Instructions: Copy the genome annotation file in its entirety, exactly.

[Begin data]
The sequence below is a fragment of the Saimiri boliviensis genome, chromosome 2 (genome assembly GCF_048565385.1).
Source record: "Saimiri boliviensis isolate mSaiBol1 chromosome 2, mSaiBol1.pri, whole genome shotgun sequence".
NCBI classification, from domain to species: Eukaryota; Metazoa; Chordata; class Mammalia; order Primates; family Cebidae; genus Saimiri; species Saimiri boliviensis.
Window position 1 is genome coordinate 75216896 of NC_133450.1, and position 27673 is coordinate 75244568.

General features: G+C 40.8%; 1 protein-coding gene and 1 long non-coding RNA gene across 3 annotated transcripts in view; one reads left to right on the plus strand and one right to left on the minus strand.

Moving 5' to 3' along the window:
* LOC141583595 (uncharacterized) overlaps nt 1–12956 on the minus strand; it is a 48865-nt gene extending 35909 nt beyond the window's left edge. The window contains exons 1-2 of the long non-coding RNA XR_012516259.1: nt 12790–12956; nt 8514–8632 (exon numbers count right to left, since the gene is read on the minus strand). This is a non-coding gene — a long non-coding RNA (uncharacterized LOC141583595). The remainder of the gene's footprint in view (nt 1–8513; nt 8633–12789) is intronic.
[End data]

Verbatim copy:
The sequence below is a fragment of the Saimiri boliviensis genome, chromosome 2 (genome assembly GCF_048565385.1).
Source record: "Saimiri boliviensis isolate mSaiBol1 chromosome 2, mSaiBol1.pri, whole genome shotgun sequence".
NCBI classification, from domain to species: Eukaryota; Metazoa; Chordata; class Mammalia; order Primates; family Cebidae; genus Saimiri; species Saimiri boliviensis.
Window position 1 is genome coordinate 75216896 of NC_133450.1, and position 27673 is coordinate 75244568.

General features: G+C 40.8%; 1 protein-coding gene and 1 long non-coding RNA gene across 3 annotated transcripts in view; one reads left to right on the plus strand and one right to left on the minus strand.

Moving 5' to 3' along the window:
* LOC141583595 (uncharacterized) overlaps nt 1–12956 on the minus strand; it is a 48865-nt gene extending 35909 nt beyond the window's left edge. The window contains exons 1-2 of the long non-coding RNA XR_012516259.1: nt 12790–12956; nt 8514–8632 (exon numbers count right to left, since the gene is read on the minus strand). This is a non-coding gene — a long non-coding RNA (uncharacterized LOC141583595). The remainder of the gene's footprint in view (nt 1–8513; nt 8633–12789) is intronic.